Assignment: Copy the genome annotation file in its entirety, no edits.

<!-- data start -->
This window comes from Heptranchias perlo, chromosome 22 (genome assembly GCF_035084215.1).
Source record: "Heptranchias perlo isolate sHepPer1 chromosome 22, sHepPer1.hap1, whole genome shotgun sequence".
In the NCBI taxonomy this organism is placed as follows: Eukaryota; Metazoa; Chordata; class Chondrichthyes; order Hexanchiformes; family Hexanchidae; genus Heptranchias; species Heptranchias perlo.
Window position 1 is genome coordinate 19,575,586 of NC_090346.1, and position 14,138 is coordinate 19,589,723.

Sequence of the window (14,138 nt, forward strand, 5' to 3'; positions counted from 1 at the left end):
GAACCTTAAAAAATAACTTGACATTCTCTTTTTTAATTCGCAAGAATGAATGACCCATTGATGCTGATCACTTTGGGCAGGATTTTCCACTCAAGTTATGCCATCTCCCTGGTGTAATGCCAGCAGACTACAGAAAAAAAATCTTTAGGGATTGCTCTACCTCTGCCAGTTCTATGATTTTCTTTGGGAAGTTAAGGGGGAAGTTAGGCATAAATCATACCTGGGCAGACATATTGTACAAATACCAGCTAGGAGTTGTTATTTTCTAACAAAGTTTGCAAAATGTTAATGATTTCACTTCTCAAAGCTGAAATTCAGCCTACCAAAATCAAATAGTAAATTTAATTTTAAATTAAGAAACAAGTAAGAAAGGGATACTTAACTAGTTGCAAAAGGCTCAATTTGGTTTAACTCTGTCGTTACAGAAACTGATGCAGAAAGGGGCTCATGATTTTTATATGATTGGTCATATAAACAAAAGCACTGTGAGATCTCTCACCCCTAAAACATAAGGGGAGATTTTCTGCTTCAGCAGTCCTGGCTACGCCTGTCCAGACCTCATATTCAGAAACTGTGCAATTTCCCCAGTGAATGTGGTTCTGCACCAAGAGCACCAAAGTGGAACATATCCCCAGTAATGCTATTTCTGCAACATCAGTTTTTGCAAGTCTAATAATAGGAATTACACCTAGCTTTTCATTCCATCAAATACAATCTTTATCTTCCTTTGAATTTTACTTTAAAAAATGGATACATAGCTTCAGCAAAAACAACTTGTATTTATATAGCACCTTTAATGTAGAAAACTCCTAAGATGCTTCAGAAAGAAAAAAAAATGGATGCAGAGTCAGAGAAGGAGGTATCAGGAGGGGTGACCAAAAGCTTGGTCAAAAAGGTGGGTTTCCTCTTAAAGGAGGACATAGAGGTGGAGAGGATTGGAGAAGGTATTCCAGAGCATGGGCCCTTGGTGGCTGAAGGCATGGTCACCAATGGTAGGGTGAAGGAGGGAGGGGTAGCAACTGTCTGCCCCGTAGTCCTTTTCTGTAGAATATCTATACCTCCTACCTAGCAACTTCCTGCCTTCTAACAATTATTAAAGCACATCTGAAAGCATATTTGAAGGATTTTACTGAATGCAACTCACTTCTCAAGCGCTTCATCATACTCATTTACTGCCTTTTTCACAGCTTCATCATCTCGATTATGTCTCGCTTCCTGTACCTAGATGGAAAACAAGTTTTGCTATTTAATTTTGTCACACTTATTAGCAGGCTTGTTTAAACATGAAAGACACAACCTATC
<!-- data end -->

This window comes from Heptranchias perlo, chromosome 22 (genome assembly GCF_035084215.1).
Source record: "Heptranchias perlo isolate sHepPer1 chromosome 22, sHepPer1.hap1, whole genome shotgun sequence".
In the NCBI taxonomy this organism is placed as follows: Eukaryota; Metazoa; Chordata; class Chondrichthyes; order Hexanchiformes; family Hexanchidae; genus Heptranchias; species Heptranchias perlo.
Window position 1 is genome coordinate 19,575,586 of NC_090346.1, and position 14,138 is coordinate 19,589,723.

Sequence of the window (14,138 nt, forward strand, 5' to 3'; positions counted from 1 at the left end):
GAACCTTAAAAAATAACTTGACATTCTCTTTTTTAATTCGCAAGAATGAATGACCCATTGATGCTGATCACTTTGGGCAGGATTTTCCACTCAAGTTATGCCATCTCCCTGGTGTAATGCCAGCAGACTACAGAAAAAAAATCTTTAGGGATTGCTCTACCTCTGCCAGTTCTATGATTTTCTTTGGGAAGTTAAGGGGGAAGTTAGGCATAAATCATACCTGGGCAGACATATTGTACAAATACCAGCTAGGAGTTGTTATTTTCTAACAAAGTTTGCAAAATGTTAATGATTTCACTTCTCAAAGCTGAAATTCAGCCTACCAAAATCAAATAGTAAATTTAATTTTAAATTAAGAAACAAGTAAGAAAGGGATACTTAACTAGTTGCAAAAGGCTCAATTTGGTTTAACTCTGTCGTTACAGAAACTGATGCAGAAAGGGGCTCATGATTTTTATATGATTGGTCATATAAACAAAAGCACTGTGAGATCTCTCACCCCTAAAACATAAGGGGAGATTTTCTGCTTCAGCAGTCCTGGCTACGCCTGTCCAGACCTCATATTCAGAAACTGTGCAATTTCCCCAGTGAATGTGGTTCTGCACCAAGAGCACCAAAGTGGAACATATCCCCAGTAATGCTATTTCTGCAACATCAGTTTTTGCAAGTCTAATAATAGGAATTACACCTAGCTTTTCATTCCATCAAATACAATCTTTATCTTCCTTTGAATTTTACTTTAAAAAATGGATACATAGCTTCAGCAAAAACAACTTGTATTTATATAGCACCTTTAATGTAGAAAACTCCTAAGATGCTTCAGAAAGAAAAAAAAATGGATGCAGAGTCAGAGAAGGAGGTATCAGGAGGGGTGACCAAAAGCTTGGTCAAAAAGGTGGGTTTCCTCTTAAAGGAGGACATAGAGGTGGAGAGGATTGGAGAAGGTATTCCAGAGCATGGGCCCTTGGTGGCTGAAGGCATGGTCACCAATGGTAGGGTGAAGGAGGGAGGGGTAGCAACTGTCTGCCCCGTAGTCCTTTTCTGTAGAATATCTATACCTCCTACCTAGCAACTTCCTGCCTTCTAACAATTATTAAAGCACATCTGAAAGCATATTTGAAGGATTTTACTGAATGCAACTCACTTCTCAAGCGCTTCATCATACTCATTTACTGCCTTTTTCACAGCTTCATCATCTCGATTATGTCTCGCTTCCTGTACCTAGATGGAAAACAAGTTTTGCTATTTAATTTTGTCACACTTATTAGCAGGCTTGTTTAAACATGAAAGACACAACCTATC